What is Reliability Centered Maintenance (RCM)?
Reliability Centered Maintenance (RCM) is a process used to determine what must be done to ensure that physical assets continue to do what its users want in its present operating context. Ultimately, by performing RCM, organizations are looking to develop unique maintenance schedules for each critical asset within a facility or organization.
There are four basic principles of an RCM program, stated in different ways by organizations all over the world. A program is RCM if it:
1) Is scoped and structured to preserve system function
2) Identifies failure modes, which are the ways in which something might fail. Failures are any errors or defects, especially ones that affect the customer, and can be potential or actual
3) Addresses failure modes by importance
4) Defines applicable maintenance task candidates and selects the most effective one in the case of important failure modes
Industry professionals have described an RCM program as:
- “The best way to develop a maintenance improvement program improvement program.” – A. M. Smith
- A process that “uses a cross-functional team to develop a complete maintenance strategy designed to ensure inherent design reliability for a process or piece of equipment.” – Doug Plucknett
- A way “to identify components whose functional failures can cause unwanted consequences to one’s plant or facility.” – Neil Bloom
When is a Maintenance Program considered “Reliability Centered”?
Evaluation Criteria for Reliability-Centered Maintenance (RCM) Processes (SAE JA1011) identifies the basic requirements a program must meet before it is truly RCM. It begins with these seven questions:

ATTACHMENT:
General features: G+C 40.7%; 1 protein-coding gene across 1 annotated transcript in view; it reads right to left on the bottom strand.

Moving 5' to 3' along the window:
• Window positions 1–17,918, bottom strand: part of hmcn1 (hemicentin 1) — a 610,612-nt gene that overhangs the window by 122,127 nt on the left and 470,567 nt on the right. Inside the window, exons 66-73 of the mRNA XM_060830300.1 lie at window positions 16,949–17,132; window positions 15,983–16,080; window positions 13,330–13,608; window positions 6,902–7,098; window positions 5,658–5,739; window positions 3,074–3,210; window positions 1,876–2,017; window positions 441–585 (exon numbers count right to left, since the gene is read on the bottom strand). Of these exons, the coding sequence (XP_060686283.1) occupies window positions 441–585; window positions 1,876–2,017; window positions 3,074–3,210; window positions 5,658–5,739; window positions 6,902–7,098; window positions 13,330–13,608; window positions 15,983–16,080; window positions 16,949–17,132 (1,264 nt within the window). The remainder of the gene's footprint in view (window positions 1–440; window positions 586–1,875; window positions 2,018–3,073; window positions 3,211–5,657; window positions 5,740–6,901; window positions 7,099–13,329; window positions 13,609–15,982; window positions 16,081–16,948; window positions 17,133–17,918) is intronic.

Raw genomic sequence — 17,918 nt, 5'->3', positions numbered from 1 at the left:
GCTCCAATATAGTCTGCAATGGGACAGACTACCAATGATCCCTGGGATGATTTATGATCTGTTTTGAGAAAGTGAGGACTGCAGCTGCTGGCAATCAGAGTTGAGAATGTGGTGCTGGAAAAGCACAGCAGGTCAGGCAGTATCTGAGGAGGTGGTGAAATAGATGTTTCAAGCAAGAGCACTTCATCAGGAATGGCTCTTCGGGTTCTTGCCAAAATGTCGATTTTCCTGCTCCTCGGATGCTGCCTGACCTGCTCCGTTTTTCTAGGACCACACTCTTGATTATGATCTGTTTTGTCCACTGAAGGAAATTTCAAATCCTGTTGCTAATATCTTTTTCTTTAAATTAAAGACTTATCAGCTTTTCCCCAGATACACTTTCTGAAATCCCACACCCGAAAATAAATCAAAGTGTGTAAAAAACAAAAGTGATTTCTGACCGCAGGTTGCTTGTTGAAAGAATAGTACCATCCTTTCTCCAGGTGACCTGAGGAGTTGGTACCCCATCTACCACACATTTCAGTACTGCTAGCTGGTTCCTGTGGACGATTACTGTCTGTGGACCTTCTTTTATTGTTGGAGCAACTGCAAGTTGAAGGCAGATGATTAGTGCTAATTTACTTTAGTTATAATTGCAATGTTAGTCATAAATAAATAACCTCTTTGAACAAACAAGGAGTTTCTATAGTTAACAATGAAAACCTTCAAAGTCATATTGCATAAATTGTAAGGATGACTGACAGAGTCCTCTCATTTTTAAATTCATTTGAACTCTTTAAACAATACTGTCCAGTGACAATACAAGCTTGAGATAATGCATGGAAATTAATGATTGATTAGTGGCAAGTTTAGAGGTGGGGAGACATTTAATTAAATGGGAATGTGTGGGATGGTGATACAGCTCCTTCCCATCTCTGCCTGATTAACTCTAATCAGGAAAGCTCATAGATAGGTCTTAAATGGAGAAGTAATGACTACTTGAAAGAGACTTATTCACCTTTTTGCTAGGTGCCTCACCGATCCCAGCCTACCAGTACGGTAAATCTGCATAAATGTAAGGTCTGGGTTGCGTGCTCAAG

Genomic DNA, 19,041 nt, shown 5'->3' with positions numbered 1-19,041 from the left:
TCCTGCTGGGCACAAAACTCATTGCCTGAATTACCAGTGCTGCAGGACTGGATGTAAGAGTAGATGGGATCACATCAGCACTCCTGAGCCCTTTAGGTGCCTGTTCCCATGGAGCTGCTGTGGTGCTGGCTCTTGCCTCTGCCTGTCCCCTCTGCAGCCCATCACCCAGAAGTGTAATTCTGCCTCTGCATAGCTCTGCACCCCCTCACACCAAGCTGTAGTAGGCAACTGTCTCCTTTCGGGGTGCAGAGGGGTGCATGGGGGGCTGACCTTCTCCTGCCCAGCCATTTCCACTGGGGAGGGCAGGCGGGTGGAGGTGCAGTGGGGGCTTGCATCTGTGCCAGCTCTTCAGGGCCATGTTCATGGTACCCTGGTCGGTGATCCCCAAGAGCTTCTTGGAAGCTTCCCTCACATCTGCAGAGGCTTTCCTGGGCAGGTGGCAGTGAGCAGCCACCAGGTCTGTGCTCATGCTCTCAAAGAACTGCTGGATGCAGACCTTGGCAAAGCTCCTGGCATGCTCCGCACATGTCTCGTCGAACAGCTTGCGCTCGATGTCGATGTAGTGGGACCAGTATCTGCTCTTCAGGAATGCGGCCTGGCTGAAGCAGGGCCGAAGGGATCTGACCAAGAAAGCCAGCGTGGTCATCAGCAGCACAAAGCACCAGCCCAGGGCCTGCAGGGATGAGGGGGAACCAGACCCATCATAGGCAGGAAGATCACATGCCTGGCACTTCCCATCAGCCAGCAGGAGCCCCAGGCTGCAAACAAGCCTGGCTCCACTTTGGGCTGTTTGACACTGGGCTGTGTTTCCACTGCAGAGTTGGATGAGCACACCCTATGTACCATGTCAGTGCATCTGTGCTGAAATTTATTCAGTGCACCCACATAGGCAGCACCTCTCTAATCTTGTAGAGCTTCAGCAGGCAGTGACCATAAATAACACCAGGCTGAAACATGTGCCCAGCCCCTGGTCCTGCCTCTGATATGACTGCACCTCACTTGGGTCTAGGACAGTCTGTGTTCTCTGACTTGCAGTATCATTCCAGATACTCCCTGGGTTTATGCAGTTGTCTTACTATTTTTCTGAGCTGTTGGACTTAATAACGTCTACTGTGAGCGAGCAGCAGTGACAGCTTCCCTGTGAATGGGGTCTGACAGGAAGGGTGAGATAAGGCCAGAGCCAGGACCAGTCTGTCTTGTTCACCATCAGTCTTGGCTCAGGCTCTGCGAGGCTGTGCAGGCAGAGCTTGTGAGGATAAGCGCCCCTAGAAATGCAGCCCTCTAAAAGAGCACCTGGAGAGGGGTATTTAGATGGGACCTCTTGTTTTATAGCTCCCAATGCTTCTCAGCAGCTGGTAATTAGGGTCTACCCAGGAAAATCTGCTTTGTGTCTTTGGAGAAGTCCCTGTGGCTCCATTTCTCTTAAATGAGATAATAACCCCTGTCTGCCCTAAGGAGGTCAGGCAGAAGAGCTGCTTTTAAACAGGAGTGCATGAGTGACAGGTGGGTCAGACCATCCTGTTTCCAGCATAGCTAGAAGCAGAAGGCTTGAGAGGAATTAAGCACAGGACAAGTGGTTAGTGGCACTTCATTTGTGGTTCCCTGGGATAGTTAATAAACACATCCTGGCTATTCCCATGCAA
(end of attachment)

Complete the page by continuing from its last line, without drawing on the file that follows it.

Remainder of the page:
How Do You Implement A Reliability Centered Maintenance Program?
There are three phases (Decision, Analysis and Act) of a reliability centered maintenance program , and seven steps within these phases to ensure the program is fully implemented.
Phase I: Decision
Justification and planning based on need, readiness and desired outcomes.
1. Analysis Preparation
RCM analysis is only as effective as the team behind it. The most effective cross-functional teams include maintenance employees, project leaders, subject matter experts, and if possible, executive leadership.
Additionally, documenting procedures and your project plan can be vital to keeping your team on track. The beginning of an RCM project is a great time to outline your organizational goals, project management concerns, budget and timeline, and potential obstacles.
2. Select Equipment for RCM Analysis
Equipment selected for RCM analysis should be critical to operations, the cost of repair vs. replace and previous spending on Preventive Maintenance. To select the best candidate, ask yourself these questions:
- Could failure be difficult to detect during normal operation and maintenance?
- Could failure affect safety?
- Could failure have a significant impact on operations?
- Could failure have a significant impact on spending?
3. Identify Functionality
Define a complete list of a piece of equipment’s functionality, including as much data driven informati